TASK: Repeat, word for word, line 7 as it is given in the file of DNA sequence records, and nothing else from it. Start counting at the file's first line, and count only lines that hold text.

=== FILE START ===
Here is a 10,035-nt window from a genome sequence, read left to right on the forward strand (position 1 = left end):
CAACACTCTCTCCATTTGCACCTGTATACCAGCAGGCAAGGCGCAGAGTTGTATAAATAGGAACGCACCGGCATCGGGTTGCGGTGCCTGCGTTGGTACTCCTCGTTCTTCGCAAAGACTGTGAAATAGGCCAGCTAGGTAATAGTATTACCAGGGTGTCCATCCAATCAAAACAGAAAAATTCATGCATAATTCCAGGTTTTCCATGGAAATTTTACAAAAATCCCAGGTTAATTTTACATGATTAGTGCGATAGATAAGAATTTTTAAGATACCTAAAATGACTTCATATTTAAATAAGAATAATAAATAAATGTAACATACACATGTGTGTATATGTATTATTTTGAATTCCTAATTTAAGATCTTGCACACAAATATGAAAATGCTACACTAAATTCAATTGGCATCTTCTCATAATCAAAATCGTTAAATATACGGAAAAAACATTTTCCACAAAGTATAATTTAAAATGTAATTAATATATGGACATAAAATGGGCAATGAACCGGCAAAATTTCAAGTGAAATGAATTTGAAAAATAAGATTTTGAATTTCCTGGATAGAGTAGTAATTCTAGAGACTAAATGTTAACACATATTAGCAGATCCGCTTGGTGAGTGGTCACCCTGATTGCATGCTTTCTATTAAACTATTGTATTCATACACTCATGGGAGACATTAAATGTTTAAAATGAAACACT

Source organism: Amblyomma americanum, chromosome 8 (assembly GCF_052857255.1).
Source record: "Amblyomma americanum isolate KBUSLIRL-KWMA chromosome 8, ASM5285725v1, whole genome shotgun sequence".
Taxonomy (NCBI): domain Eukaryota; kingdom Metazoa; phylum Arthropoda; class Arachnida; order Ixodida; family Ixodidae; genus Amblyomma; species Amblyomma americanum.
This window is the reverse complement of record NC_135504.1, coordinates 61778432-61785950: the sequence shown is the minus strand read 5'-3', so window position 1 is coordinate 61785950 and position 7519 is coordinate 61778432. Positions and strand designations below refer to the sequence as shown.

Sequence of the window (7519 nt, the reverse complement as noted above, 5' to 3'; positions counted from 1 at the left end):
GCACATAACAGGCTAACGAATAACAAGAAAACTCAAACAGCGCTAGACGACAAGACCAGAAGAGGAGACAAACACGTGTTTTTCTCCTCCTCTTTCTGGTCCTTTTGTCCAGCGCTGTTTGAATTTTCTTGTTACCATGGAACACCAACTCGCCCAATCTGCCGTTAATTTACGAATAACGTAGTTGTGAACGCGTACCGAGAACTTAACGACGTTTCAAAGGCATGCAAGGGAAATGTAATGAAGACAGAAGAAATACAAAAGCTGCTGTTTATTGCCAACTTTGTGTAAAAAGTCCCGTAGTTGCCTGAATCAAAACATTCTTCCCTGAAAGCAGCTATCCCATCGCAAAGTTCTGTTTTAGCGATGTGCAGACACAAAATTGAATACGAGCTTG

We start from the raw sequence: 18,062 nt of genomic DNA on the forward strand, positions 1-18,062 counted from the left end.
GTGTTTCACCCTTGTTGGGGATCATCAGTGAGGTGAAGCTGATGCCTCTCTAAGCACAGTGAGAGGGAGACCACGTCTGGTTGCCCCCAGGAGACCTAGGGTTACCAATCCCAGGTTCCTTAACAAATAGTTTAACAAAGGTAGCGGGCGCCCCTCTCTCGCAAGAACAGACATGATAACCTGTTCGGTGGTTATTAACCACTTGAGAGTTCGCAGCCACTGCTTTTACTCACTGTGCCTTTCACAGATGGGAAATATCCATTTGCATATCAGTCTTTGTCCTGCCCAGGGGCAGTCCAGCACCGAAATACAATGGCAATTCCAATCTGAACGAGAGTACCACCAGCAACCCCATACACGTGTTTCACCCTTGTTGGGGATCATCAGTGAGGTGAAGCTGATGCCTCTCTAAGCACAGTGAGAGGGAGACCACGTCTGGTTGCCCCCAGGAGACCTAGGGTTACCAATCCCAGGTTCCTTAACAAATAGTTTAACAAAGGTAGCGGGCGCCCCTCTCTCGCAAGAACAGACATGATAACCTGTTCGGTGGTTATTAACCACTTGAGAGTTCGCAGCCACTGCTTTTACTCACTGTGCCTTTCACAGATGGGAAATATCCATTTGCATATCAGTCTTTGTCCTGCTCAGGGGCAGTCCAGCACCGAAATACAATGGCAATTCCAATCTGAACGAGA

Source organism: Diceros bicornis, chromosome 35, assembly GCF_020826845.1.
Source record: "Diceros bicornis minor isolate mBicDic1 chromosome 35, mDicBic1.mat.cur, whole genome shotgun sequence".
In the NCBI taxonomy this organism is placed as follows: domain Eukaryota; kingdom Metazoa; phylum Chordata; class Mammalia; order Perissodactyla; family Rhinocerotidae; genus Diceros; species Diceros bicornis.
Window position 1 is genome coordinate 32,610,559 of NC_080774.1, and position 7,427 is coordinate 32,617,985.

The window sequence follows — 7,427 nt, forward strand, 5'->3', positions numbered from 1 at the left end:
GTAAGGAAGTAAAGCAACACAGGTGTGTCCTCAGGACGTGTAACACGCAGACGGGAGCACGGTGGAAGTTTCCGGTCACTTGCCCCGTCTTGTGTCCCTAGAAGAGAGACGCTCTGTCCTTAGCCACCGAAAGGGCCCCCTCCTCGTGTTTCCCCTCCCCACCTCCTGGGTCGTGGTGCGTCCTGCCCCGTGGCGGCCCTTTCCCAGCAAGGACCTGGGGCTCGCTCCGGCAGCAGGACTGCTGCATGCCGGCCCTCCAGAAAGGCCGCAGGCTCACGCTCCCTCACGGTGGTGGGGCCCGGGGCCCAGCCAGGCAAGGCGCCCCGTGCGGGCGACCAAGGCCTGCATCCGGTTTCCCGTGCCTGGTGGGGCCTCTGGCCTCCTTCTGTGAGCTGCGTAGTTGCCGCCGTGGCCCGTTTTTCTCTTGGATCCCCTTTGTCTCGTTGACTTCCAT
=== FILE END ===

Sequence of the window (7519 nt, the reverse complement as noted above, 5' to 3'; positions counted from 1 at the left end):